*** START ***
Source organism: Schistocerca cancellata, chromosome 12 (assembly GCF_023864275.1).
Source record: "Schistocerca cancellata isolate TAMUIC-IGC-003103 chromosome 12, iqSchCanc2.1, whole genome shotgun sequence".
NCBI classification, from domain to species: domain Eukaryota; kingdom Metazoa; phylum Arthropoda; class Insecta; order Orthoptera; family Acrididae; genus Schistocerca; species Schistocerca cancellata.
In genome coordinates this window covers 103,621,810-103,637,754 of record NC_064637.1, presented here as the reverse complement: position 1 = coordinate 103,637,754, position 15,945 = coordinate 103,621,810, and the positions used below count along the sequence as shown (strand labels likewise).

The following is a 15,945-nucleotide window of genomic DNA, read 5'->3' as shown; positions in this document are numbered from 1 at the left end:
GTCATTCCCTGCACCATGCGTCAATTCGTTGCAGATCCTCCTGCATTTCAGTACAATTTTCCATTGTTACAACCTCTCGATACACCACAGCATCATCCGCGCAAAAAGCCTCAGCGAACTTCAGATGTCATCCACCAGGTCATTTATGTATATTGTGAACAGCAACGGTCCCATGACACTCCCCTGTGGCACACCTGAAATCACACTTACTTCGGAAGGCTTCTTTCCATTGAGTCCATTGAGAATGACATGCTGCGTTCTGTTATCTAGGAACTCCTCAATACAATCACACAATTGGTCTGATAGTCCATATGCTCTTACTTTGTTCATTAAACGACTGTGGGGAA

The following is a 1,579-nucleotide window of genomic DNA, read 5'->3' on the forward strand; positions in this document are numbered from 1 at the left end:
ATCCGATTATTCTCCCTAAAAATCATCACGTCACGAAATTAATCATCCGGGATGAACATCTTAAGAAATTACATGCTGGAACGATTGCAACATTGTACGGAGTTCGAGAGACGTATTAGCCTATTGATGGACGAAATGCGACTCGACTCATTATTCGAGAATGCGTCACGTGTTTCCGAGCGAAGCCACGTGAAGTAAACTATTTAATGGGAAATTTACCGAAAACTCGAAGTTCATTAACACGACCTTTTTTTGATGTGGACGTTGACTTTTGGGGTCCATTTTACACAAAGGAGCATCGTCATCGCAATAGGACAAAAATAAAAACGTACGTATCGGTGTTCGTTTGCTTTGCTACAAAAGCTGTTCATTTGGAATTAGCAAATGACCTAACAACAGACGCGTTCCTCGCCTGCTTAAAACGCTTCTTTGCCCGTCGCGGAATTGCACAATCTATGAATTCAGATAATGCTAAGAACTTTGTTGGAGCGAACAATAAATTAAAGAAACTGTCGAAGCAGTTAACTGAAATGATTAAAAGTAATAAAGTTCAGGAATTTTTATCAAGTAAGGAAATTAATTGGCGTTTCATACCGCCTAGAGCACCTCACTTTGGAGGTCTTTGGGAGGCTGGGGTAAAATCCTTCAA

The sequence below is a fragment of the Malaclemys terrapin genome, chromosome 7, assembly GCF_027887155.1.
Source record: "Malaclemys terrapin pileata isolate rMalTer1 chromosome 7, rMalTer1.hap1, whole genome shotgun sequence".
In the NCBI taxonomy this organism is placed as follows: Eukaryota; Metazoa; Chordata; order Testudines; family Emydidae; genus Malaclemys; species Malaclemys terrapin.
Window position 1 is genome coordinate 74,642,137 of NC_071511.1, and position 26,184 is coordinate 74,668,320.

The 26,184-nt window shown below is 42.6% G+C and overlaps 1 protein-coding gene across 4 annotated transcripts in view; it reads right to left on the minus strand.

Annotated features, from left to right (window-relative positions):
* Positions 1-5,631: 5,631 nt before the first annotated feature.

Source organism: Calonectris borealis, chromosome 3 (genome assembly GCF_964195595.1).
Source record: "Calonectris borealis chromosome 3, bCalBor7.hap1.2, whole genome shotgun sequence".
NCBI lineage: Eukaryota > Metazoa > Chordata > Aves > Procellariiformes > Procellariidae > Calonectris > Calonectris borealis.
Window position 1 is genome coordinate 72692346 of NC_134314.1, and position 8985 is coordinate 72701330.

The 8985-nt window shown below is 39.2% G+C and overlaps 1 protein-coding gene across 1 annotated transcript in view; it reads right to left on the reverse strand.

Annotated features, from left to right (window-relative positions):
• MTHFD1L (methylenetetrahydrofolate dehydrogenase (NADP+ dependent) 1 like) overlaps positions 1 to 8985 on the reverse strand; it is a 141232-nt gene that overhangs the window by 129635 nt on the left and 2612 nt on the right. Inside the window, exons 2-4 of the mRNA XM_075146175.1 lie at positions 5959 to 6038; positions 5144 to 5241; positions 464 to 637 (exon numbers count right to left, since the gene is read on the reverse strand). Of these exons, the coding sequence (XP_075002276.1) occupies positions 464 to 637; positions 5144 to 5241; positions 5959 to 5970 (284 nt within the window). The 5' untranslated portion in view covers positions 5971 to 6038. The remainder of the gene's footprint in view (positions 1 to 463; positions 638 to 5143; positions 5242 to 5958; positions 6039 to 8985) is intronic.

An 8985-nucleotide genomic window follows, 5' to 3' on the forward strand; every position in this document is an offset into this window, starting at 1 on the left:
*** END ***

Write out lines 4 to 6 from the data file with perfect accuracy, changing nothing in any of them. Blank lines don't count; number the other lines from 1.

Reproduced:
In genome coordinates this window covers 103,621,810-103,637,754 of record NC_064637.1, presented here as the reverse complement: position 1 = coordinate 103,637,754, position 15,945 = coordinate 103,621,810, and the positions used below count along the sequence as shown (strand labels likewise).

The following is a 15,945-nucleotide window of genomic DNA, read 5'->3' as shown; positions in this document are numbered from 1 at the left end:
GTCATTCCCTGCACCATGCGTCAATTCGTTGCAGATCCTCCTGCATTTCAGTACAATTTTCCATTGTTACAACCTCTCGATACACCACAGCATCATCCGCGCAAAAAGCCTCAGCGAACTTCAGATGTCATCCACCAGGTCATTTATGTATATTGTGAACAGCAACGGTCCCATGACACTCCCCTGTGGCACACCTGAAATCACACTTACTTCGGAAGGCTTCTTTCCATTGAGTCCATTGAGAATGACATGCTGCGTTCTGTTATCTAGGAACTCCTCAATACAATCACACAATTGGTCTGATAGTCCATATGCTCTTACTTTGTTCATTAAACGACTGTGGGGAA